MUSICIANS have hit out at the UK Government over “devastating” post-Brexit red tape for the live music industry.

New UK travel rules came into force at the beginning of the year and do not guarantee visa-free travel for musicians in the EU.

Almost 300,000 people, including Sir Elton John, have signed a petition calling for a Europe-wide visa work permit for touring musicians and artists which MPs will debate this afternoon. The letter said performers have been “shamefully failed” by the visa rules.

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Scottish trad singer, Iona Fyfe, told BBC Radio Scotland: "The petition is to put pressure on the Government to do a U-turn and effectively get a deal for musicians. I think that when the Brexit deal came out musicians and sportsmen were just not catered for at all.

"There has been a bit of back and forth in who is to blame for this breakdown in communication with Michael Barnier saying that the British Government had rejected a clear offer from Brussells to carve out a deal for performers and then the UK Government saying it was Brusells making it difficult to come to an agreement. Meanwhile, there's a surge of musicians in the UK thinking about leaving the industry which contributes 5.8 billion to the economy. It just seems like the UK have missed the point on this. 

She went on: "It's the sharing of tradition and culture. Being able to tour abroad really helped me cut my teeth as a folk musician. Going to other countries and being able to learn from other traditions and sing with other people and have an understanding of people's different heritages. That's really important."

Fyfe described Brexit customs issues as "a nightmare", adding: "It's going to make it financially unfeasable for grassroots musicians as well as your big acts to tour."

Boyzone star Ronan Keating said the current situation is “ridiculous”.

He told BBC Breakfast: “We’re talking about grassroots, upcoming artists… “It’s not so much about larger artists who already have back catalogues and careers.

“There’s no money in record sales, the way that they (bands) make money is actually touring.

“So, to slap this on them, it’s just going to be devastating for the live industry… We won’t be able to go touring.”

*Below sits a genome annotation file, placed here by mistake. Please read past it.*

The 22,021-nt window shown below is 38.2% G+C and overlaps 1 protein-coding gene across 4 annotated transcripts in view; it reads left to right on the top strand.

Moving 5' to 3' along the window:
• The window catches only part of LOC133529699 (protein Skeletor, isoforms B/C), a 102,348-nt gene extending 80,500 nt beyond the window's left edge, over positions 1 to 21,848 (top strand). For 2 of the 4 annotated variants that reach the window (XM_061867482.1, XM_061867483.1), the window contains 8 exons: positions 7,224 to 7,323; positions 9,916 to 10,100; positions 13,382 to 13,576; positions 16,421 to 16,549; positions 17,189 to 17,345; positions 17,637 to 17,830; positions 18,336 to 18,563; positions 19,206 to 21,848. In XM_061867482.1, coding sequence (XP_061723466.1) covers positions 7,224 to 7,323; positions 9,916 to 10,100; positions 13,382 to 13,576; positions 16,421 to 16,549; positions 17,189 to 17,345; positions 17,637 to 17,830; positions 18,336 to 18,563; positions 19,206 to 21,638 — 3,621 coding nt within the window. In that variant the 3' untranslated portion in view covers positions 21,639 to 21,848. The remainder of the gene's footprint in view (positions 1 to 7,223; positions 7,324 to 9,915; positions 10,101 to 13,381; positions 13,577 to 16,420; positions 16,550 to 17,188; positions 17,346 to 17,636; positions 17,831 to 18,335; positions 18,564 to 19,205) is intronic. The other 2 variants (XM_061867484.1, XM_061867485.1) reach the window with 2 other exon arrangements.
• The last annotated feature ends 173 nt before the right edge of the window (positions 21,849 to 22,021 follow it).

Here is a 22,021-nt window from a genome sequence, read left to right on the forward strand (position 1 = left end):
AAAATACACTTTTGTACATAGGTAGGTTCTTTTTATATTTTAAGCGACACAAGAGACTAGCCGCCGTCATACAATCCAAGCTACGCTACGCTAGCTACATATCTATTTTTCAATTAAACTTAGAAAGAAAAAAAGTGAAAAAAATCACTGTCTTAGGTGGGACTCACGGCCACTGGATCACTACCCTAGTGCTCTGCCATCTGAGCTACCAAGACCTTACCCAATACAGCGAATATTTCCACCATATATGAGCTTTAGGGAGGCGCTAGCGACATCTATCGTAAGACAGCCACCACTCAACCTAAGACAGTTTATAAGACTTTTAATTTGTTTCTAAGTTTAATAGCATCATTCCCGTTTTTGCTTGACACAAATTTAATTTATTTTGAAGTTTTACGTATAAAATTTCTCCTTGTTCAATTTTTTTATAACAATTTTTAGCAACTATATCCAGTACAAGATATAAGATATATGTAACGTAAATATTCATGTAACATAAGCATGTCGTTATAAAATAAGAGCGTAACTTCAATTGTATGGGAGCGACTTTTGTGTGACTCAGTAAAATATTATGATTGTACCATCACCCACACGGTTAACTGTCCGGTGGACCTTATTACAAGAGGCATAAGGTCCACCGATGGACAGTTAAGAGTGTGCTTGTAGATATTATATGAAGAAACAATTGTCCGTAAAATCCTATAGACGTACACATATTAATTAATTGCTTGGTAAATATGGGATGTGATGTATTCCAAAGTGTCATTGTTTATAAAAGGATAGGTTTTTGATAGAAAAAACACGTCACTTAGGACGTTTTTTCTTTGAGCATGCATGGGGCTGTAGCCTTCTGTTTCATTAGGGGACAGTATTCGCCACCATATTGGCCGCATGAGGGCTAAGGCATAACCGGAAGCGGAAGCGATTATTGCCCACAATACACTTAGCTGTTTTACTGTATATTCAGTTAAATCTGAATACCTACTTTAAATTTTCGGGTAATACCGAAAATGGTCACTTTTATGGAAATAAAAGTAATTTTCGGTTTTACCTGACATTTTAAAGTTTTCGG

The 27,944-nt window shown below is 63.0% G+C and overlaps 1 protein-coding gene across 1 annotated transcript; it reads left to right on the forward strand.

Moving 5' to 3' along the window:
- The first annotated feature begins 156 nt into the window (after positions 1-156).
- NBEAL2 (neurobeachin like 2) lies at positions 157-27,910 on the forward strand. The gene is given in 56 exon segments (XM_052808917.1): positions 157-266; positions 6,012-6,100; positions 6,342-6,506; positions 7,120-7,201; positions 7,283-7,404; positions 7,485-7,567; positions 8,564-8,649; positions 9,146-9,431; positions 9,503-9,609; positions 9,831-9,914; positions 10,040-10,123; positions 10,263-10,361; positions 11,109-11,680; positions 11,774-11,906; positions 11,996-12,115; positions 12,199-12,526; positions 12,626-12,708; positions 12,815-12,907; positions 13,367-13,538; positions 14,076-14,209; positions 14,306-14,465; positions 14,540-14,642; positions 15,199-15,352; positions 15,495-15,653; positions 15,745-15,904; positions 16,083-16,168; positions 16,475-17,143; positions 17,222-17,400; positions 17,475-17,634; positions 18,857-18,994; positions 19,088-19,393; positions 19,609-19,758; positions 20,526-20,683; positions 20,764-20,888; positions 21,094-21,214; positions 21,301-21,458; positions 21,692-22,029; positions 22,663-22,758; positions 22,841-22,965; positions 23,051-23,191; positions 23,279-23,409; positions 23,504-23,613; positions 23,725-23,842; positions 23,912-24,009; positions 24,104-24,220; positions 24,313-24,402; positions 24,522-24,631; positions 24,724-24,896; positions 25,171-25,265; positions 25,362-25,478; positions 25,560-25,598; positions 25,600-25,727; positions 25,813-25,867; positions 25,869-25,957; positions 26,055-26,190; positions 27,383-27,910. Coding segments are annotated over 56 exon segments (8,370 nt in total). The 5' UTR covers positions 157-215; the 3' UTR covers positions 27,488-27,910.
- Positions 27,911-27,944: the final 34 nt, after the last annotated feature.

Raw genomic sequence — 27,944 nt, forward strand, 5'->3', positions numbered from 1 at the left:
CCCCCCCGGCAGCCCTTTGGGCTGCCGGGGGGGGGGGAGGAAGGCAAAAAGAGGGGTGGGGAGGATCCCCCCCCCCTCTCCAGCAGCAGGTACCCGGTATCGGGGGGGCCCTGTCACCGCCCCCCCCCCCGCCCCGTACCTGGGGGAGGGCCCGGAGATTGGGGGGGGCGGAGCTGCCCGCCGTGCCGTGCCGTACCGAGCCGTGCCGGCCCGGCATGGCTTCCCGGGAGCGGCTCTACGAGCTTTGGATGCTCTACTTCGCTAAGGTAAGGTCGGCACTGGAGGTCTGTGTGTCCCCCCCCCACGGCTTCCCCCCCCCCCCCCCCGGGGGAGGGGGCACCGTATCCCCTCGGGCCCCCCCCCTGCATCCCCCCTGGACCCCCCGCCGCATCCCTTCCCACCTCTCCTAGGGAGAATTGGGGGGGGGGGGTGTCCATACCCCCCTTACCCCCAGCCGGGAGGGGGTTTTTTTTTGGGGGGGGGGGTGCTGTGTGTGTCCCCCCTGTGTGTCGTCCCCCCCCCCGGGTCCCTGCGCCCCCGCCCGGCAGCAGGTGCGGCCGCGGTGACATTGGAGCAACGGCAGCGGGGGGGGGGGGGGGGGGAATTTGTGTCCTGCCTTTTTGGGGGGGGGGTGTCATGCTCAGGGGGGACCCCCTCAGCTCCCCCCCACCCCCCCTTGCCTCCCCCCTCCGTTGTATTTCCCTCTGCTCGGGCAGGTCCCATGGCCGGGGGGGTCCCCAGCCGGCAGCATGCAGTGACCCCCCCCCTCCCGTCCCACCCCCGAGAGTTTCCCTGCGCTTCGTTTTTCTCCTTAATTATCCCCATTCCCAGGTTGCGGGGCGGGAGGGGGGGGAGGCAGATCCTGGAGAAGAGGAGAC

He added: “The arts have been hit suddenly, massively over the last 12 months… “My band, my crew, they haven’t had any support whatsoever, so they’ve been really struggling.

“So, to get back to work and the live performances are incredibly important.”

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Radiohead bassist Colin Greenwood told Sky News: “For bands like us, we’re fortunate, we have accounting, legal services to cover the new red tape…

“But what about bands that are coming up, to be future Radioheads… over the next decade? That’s the big worry.”

He added: “We’ve got an opportunity right now (while the pandemic has stopped touring) to put things in place to help artists.”

The touring economy is a “powerful patriotic force for good, and also a massive source of taxable revenue for a lot of hospitals in the UK”, he said.

Last month, the SNP said the UK Government had treated performers “like pawns on a chessboard” during Brexit negotiations.

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SNP MP and former musician Pete Wishart said:“We now know that, despite the EU side offering, the UK Government rejected proposals that would have allowed musicians and performers to travel across the EU without visas.

“I’m calling on Oliver Dowden to work with his colleagues in the UK Government and U-turn on this ludicrous decision – one which will not only leave creatives in the UK drowning in red tape, but will also shut the door on those European creatives who enrich the cultural tapestry of these islands.

“Scotland did not vote for this isolationist approach to policy-making. While the Tories at Westminster treat our creative sector like pawns on a chessboard, Scotland wants to open its arms and welcome our European friends and neighbours.

“The UK Government has had time to reconsider this decision; to help performers and musicians, but they have done nothing of the sort. It’s time for an urgent rethink before these opportunities are lost.”

Culture Secretary Oliver Dowden defended the UK Government’s approach, saying: “We sought a mutually beneficial agreement that would have allowed performers to continue working and perform across the continent without the need for work permits.

"Musicians, artists, entertainers and support staff would have been captured through the list of permitted activities for short-term business visitors. This was a straightforward solution for our creative industries which would have benefited all sides.

“But the EU turned it down, repeatedly. It did not propose and wouldn’t accept a tailored deal for musicians and artists. I’m afraid it was the EU letting down music on both sides of the Channel – not us.”